A review by Nick Wees
The following is a review of a performance of Anthropologies Imaginaires (Imaginary Anthropologies) that took place on January 30, 2016, at Open Space gallery in Victoria, B.C. This work for solo voice with accompanying video (French w/English subtitles), written and performed by Gabriel Dharmoo, explores the space between creativity and documentation. It is, in certain respects, an attempt to give a voice to the voiceless. It might also be thought of as vocalizing an imaginary reality – one that allows us to enrich our own lived reality. In this work, the human voice confronts us with the uncanny – with “songs” that are both familiar and weirdly exotic – and throws us back onto the world within which we live. In this sense, we can, through the sound of the voice, imagine other worlds, other possibilities, that are different from that which we know, but that are nonetheless intelligible and recognizable as other human experiences.
The lithe black-clad figure stands on a low white pedestal, his shadowy form a dark silhouette against the gallery’s bare wall, his voice and movements evoking something strange and far way, yet seemingly commonplace and familiar. As he moves through the eleven pieces that make up the work, he calls forth a range of vocal styles, gestures and bodily dispositions with tremendous ease, each both strange and foreign yet oddly recognizable in some ambiguous way – a journey into the uncanny and beautiful. And the intensely comical. In a performance that is at once serious and powerful, satirical and playfully funny, and aesthetically delightful, Gabriel Dharmoo transports us into an imagined world of exotic Others, apparently doomed to be swept aside by modernity’s relentless march of progress. Video projections appear on the wall above and behind him, as various “experts” (actually friends and acquaintances of the artist) parody the authoritative gaze of the museum and of academic discourse, informing us of the “significance” of the different songs and reminding the audience that these “primitive” cultures are rapidly disappearing but have been “collected” for preservation, and to be enjoyed (by us, cultural tourists that we are).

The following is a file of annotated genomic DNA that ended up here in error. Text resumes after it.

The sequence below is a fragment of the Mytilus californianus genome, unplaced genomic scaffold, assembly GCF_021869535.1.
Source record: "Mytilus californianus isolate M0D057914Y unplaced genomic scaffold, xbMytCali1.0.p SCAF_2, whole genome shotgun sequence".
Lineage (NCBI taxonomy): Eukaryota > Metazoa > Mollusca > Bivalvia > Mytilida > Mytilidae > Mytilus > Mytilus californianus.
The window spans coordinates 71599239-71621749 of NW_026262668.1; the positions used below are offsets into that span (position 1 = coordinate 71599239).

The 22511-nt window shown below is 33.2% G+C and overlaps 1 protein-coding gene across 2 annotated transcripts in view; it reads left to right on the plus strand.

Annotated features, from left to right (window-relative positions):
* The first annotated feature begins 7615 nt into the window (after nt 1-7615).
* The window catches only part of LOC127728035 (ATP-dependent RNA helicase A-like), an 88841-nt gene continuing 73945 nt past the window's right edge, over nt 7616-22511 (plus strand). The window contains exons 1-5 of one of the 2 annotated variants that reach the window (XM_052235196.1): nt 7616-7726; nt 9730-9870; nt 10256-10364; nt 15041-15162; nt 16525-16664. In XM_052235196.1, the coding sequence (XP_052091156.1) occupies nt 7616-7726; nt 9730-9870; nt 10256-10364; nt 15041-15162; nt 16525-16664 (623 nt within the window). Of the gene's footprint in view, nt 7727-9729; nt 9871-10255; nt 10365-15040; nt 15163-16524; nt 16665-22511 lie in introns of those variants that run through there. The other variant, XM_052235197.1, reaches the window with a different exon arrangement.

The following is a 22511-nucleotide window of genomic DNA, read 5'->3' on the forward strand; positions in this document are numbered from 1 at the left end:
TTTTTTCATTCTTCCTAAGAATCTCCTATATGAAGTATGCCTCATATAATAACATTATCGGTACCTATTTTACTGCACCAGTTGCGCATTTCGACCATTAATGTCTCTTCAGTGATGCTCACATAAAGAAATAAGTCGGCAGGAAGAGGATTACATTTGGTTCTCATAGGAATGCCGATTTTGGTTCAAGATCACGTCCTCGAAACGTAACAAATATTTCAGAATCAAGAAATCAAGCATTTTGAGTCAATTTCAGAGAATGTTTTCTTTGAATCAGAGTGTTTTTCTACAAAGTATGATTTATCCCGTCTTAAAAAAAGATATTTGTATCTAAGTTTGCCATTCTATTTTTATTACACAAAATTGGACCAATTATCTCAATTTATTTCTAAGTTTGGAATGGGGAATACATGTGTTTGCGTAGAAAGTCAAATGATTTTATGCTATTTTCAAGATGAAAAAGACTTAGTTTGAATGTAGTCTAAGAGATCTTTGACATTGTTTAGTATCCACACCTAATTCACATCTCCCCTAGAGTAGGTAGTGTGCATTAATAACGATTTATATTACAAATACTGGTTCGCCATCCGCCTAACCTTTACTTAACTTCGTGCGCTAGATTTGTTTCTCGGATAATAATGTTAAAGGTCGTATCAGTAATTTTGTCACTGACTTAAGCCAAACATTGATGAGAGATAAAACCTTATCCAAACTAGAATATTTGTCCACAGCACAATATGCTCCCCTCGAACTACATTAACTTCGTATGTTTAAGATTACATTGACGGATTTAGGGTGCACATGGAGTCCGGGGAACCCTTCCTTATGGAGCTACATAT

Gabriel Dharmoo studied at the University of Laval, and composition and analysis at the Conservatoire de Musique de Montréal. He is the recipient of numerous awards, his works being performed to critical acclaim, both at home and abroad. As a vocalist – in which, by his own admission, he has no formal training – Dharmoo has performed solo and with other vocal performers. He also plays the cello, and has delved deeply into the Carnatic music of India. One can hear the influence of this, and other musical forms and traditions, in some of the pieces that make up the work Anthropologies Imaginaires. The work consists of eleven sung pieces, each with accompanying gestures – part dance, part bodily declamation – with accompanying video ‘mockumentary’.